2. Reducing personnel costs is another way to reduce the overall costs of a company. One of the simplest strategies which the company can use is not to fill the vacant positions. Firing people from their jobs gets the company negative publicity. However, a certain number of people leave the company every year. If the company simply doesn’t replace them, it will be able to save some costs. Also, their workload will get split amongst different employees, which will make other employees more productive.

  3. Sometimes, minor cost-cutting is not enough when companies are going bankrupt. In such cases, the management is forced to bite the bullet and lay off certain people. In every department, there are certain non-performing people. This personnel can either be provided alternate jobs wherein their services can be used more productively. Alternatively, they can be let go, and the resultant cost savings can be used to manage the company’s expenses better.

  4. Terminating personnel is not the only way to cut down costs. In many cases, the pay increases can simply be reduced by 1% to 2% per annum. This decrease is small and hence will not cause massive attrition. However, it will help to bring down the costs. Also, sometimes the promotions due to people can be delayed to save on costs. However, this strategy is risky as it may prompt high performers to look for jobs in alternate companies. Hence, this strategy should only be used when the markets are down, and such options are not forthcoming to employees looking for a change.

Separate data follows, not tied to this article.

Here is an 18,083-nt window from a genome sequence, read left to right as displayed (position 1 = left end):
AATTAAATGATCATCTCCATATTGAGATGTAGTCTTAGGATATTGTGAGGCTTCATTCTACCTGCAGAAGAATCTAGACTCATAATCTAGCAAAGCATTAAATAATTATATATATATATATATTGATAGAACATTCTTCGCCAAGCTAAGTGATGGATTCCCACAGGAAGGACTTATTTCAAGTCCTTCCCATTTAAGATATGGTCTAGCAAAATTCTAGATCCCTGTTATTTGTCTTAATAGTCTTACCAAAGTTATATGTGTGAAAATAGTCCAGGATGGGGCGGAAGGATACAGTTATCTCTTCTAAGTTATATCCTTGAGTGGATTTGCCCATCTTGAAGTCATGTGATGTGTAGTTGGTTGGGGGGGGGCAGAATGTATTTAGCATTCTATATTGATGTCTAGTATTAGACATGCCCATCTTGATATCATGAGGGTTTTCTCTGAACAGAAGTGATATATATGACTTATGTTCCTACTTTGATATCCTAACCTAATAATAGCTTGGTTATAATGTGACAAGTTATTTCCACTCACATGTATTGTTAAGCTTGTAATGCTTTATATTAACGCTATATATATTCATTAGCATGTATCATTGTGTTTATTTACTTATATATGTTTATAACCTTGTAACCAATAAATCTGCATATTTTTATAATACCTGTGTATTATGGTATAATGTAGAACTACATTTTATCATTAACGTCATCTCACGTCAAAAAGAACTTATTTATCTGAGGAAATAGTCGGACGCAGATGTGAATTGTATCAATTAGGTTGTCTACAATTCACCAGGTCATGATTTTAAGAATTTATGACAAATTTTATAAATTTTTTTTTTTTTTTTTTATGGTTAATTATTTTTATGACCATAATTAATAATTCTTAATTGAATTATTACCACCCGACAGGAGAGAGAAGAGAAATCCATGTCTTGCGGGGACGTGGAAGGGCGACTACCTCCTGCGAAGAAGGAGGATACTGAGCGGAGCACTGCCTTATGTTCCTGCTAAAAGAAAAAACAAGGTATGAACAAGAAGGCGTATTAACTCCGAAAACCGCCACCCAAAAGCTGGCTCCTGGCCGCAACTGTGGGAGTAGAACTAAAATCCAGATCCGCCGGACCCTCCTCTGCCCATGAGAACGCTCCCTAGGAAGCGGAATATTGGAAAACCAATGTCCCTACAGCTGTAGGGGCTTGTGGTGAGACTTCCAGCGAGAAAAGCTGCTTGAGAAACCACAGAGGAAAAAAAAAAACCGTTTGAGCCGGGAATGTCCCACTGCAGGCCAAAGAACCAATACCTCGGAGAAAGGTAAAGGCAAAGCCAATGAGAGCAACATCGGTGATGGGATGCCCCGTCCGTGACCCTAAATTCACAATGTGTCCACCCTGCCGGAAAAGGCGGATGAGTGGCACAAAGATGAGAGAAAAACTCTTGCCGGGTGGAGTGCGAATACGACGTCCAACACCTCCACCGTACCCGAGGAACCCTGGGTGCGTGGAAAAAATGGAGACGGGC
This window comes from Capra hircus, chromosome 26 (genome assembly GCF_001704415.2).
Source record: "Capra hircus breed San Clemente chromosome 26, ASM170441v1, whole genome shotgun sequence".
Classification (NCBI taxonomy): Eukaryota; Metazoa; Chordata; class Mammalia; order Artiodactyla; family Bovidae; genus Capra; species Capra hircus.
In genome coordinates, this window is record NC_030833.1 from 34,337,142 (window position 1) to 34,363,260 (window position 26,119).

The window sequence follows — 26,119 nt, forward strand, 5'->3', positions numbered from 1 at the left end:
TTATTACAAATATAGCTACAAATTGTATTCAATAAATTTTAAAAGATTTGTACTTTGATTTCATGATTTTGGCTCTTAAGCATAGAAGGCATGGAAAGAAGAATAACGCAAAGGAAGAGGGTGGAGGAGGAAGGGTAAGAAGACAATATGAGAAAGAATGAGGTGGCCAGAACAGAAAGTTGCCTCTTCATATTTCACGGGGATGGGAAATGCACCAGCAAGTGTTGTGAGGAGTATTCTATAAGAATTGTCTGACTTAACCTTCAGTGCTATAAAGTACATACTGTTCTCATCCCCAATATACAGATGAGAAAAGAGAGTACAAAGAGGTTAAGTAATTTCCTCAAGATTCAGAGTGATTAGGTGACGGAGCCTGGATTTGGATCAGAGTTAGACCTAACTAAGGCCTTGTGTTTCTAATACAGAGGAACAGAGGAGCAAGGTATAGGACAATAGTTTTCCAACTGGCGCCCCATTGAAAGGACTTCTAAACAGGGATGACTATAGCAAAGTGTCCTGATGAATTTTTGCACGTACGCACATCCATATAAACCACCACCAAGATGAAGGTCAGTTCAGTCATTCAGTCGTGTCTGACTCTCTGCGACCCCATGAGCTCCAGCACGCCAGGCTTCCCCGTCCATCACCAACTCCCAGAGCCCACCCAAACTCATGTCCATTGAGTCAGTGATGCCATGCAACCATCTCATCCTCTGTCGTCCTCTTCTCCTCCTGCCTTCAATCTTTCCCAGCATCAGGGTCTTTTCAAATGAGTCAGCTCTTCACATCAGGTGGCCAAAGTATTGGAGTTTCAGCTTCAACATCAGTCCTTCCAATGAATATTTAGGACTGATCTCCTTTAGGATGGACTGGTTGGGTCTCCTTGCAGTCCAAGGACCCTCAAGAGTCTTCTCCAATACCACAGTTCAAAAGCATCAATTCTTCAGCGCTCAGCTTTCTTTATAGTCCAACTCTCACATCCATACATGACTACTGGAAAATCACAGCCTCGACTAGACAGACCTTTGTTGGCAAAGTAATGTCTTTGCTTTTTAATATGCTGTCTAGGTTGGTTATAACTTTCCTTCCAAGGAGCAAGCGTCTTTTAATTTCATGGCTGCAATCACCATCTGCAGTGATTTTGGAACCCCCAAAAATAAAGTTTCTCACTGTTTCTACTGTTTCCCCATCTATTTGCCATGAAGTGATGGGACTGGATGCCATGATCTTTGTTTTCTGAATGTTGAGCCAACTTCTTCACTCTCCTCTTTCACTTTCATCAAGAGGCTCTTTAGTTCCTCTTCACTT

5. Many companies facing bankruptcy have reduced their costs by eliminating administrative expenses. If the department has several people employed, then at least 20% of the total cost is being spent on supervision and administrative tasks. This can be eliminated since it costs the organization doubly.

    First, the organization has to pay managers to take daily updated from the workers.

    Secondly, the organization has to bear the loss of time and productivity when employees discuss their goals with their managers. If the department has been in operation for a long period of time, it should be passively managed using management by exception principles. Over a period of time, the company should reduce the time and expense devoted to administrative activities by at least 10% each year. This 10% reduction might not sound like a lot, but it does tend to make a huge impact on a company facing bankruptcy.

To sum it up, companies facing bankruptcy can cut costs without taking any drastic measures. A lot of small cost-cutting measures would significantly add to the overall reduction in cash flow.

❮❮   Previous Next   ❯❯

Authorship/Referencing - About the Author(s)

The article is Written and Reviewed by Management Study Guide Content Team. MSG Content Team comprises experienced Faculty Member, Professionals and Subject Matter Experts. We are a ISO 2001:2015 Certified Education Provider. To Know more, click on About Us. The use of this material is free for learning and education purpose. Please reference authorship of content used, including link(s) to and the content page url.